Cross Training for SUP

Photo: Joe Scavo

Photo: Joe Scavo

Cross Training for SUP with Casi Rynkowski

Casi Rynkowski is a go-getter. She's a outdoor fitness specialist, certified personal trainer, ACA Level 2 SUP instructor, expedition paddler, SUP surfer and a mother of three. "Cross-training is key to increasing performance on the water," she says. "The great outdoors can be your training ground with big benefits you can't find inside the gym—both physically and mentally. Taking a break from your main sport of choice can also help prevent burnout and keep your passion alive." Here, Rynkowski gives us her personal smorgasbord of SUP-supporting activities.

Climb a rock. Many people think rock climbing is all upper body strength but good climbers use their lower half to bear most of the load. The average 155-pound person can burn up to 700 calories in one hour of climbing. Muscle endurance, agility, flexibility and cardio all come into play while working your way up a wall. Climbing also allows you to use your shoulder and back muscles in different ways than SUP, which is very important for injury prevention, developing supporting muscle groups and overall shoulder health. Body awareness while rock climbing is super important and can translate over to your board too. Rock climbers often slip into hyper-focus mode on tough climbs, adding to mental toughness, which can come in handy on a long downwinder or tough race.

Hike a trail. Endurance and cardiovascular fitness is important when slogging it out during a long paddle or race and you'll get that in spades out on the trail. Quads, glutes, hamstrings, calves, hip flexors and core are all firing when hiking and shifting your weight on uneven terrain. The longer you're on your feet, the more prepared you'll be for your board. You may not think much about your lower body while paddling but it's your foundation. And don't forget about the descent: it carefully delivers the muscle soreness that creeps up on you—and stays for days—after lowering your body with a weighted pack down a mountain for several hours.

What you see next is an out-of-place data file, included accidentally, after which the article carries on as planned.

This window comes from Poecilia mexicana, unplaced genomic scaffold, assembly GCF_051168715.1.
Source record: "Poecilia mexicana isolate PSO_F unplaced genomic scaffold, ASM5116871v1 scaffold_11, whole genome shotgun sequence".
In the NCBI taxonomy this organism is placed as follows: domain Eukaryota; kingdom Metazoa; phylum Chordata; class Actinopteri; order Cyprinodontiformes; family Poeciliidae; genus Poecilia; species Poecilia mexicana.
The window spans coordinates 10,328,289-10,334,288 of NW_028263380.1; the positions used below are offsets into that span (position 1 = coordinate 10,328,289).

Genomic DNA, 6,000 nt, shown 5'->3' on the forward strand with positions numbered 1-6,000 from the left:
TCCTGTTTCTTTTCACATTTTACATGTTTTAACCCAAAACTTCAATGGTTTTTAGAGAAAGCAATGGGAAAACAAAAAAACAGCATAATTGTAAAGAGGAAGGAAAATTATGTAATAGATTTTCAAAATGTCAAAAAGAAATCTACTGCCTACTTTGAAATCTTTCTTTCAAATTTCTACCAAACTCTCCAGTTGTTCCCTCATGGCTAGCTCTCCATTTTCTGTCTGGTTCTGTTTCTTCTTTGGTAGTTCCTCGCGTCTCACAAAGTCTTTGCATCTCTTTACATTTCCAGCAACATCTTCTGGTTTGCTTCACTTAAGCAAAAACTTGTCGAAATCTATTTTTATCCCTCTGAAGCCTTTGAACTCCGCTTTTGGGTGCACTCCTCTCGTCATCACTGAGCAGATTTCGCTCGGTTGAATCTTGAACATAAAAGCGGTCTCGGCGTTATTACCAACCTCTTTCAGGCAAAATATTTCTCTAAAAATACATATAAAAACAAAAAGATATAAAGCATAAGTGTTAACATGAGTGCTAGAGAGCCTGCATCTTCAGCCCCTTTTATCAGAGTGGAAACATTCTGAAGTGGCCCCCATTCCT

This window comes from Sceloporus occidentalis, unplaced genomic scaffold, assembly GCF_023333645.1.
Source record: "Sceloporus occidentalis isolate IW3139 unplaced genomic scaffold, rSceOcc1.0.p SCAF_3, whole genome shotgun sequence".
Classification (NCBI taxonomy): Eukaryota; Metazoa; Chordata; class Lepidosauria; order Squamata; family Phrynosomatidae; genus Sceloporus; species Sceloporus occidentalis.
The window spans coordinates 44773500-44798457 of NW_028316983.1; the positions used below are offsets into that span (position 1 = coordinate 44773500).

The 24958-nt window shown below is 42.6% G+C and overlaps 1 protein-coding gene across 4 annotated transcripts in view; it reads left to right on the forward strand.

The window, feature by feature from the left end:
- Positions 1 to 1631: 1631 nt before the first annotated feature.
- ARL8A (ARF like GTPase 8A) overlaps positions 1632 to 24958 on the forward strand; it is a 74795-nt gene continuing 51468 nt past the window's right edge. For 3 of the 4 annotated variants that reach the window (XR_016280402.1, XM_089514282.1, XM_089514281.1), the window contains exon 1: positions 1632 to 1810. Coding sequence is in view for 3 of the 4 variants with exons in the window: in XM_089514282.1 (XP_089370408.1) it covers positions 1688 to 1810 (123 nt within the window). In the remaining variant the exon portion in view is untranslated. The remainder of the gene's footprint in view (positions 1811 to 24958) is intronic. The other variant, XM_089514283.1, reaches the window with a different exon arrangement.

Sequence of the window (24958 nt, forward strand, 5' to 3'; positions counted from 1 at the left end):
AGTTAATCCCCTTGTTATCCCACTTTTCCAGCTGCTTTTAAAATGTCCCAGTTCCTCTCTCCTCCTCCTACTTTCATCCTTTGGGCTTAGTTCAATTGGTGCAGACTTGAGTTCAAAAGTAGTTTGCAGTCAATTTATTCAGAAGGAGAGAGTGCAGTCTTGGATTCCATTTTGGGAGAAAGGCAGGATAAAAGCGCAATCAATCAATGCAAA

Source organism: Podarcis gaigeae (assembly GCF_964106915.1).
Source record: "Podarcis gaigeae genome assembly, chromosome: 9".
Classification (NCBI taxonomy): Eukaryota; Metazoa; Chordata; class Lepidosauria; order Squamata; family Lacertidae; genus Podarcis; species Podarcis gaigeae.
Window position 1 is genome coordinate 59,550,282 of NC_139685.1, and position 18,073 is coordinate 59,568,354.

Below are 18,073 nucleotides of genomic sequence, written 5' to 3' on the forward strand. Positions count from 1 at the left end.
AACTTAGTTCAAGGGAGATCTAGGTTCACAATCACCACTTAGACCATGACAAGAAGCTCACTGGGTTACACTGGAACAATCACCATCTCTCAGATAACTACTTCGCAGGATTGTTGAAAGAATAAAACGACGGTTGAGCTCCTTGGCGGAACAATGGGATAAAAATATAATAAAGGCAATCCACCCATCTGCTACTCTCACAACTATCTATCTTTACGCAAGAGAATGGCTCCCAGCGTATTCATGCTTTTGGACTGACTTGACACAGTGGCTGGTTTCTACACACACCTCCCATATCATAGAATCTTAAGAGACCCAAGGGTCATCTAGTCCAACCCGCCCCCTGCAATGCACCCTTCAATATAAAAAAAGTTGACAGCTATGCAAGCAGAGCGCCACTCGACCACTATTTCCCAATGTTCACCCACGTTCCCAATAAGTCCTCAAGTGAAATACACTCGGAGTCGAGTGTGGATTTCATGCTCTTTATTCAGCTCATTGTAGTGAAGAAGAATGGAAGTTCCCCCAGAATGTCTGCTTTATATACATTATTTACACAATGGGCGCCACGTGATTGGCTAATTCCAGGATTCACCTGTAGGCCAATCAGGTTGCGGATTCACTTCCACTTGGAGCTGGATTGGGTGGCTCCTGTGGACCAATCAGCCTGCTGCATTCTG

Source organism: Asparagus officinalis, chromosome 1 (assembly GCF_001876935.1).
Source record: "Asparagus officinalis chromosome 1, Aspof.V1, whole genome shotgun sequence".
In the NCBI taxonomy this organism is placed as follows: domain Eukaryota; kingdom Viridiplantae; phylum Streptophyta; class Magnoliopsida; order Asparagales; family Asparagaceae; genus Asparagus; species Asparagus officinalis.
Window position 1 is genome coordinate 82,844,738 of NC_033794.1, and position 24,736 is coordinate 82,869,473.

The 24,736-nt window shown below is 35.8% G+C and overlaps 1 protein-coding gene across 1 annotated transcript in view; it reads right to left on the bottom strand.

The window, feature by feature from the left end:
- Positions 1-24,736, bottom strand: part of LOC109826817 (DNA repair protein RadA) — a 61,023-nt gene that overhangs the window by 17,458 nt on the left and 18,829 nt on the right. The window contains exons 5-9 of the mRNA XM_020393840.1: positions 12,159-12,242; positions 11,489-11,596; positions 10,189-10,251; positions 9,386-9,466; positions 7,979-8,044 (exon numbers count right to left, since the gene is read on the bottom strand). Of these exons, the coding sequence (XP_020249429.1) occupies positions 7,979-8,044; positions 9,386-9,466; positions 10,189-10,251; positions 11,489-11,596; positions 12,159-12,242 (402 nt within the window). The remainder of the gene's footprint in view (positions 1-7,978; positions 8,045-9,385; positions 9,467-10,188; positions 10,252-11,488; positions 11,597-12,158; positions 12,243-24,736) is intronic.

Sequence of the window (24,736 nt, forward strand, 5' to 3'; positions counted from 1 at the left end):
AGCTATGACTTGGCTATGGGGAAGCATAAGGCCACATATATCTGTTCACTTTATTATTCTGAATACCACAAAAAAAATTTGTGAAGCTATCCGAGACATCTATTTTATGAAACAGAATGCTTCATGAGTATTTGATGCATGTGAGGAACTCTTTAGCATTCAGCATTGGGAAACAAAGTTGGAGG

Photo: Joe Scavo

Photo: Jim Bernard

Climb some ice. Ice climbing looks badass but just about anyone can swing ice axes and kick crampons into an icy cliff wall. I’ve introduced many fitness enthusiasts to this sport and they're always surprised by the benefits. This is functional training at its best, engaging quads, glutes, hamstrings, shoulders, lats, forearms and core. Just about every muscle you use for standup paddling. And your cardiovascular system will be put to the test moving up different pitches. Just like rock climbing, hyper-focus is required.

Run a trail. Trail running is a hidden gem: it's right outside your front door and provides a host of cross-training benefits for paddling. Unlike road running, hitting the trail requires leaping over rocks, logs, roots and other uneven surfaces. All of this builds serious core stability and concentration, two handy attributes when standing and paddling. Interval training is also the best way to increase your cardiovascular fitness and trail running disguises intervals within the environment around you. Your concentration on the uneven surfaces keeps you focused and before you know it you're on top of that rocky slope with lactic acid filling your legs and your lung capacity increasing.

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